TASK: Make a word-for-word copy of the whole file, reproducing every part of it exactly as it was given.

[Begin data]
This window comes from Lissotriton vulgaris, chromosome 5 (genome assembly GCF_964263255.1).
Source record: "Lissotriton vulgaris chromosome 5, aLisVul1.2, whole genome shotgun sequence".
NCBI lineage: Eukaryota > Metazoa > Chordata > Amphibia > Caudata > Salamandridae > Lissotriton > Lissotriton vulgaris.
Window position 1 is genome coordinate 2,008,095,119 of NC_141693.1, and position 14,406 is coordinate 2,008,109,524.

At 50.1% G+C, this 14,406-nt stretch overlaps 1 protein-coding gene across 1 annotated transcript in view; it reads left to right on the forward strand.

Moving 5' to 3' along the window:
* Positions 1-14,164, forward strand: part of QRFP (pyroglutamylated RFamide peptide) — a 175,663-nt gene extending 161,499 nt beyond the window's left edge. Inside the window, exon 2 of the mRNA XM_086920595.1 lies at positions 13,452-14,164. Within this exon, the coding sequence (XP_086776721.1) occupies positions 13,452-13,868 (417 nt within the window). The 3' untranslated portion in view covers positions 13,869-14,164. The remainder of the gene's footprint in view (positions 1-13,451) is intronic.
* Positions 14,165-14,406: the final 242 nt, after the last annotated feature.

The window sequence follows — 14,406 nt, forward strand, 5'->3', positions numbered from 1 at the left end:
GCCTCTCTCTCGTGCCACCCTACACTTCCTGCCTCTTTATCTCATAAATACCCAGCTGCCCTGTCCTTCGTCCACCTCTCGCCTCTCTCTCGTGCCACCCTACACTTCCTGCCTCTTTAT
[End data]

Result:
This window comes from Lissotriton vulgaris, chromosome 5 (genome assembly GCF_964263255.1).
Source record: "Lissotriton vulgaris chromosome 5, aLisVul1.2, whole genome shotgun sequence".
NCBI lineage: Eukaryota > Metazoa > Chordata > Amphibia > Caudata > Salamandridae > Lissotriton > Lissotriton vulgaris.
Window position 1 is genome coordinate 2,008,095,119 of NC_141693.1, and position 14,406 is coordinate 2,008,109,524.

At 50.1% G+C, this 14,406-nt stretch overlaps 1 protein-coding gene across 1 annotated transcript in view; it reads left to right on the forward strand.

Moving 5' to 3' along the window:
* Positions 1-14,164, forward strand: part of QRFP (pyroglutamylated RFamide peptide) — a 175,663-nt gene extending 161,499 nt beyond the window's left edge. Inside the window, exon 2 of the mRNA XM_086920595.1 lies at positions 13,452-14,164. Within this exon, the coding sequence (XP_086776721.1) occupies positions 13,452-13,868 (417 nt within the window). The 3' untranslated portion in view covers positions 13,869-14,164. The remainder of the gene's footprint in view (positions 1-13,451) is intronic.
* Positions 14,165-14,406: the final 242 nt, after the last annotated feature.

The window sequence follows — 14,406 nt, forward strand, 5'->3', positions numbered from 1 at the left end:
GCCTCTCTCTCGTGCCACCCTACACTTCCTGCCTCTTTATCTCATAAATACCCAGCTGCCCTGTCCTTCGTCCACCTCTCGCCTCTCTCTCGTGCCACCCTACACTTCCTGCCTCTTTAT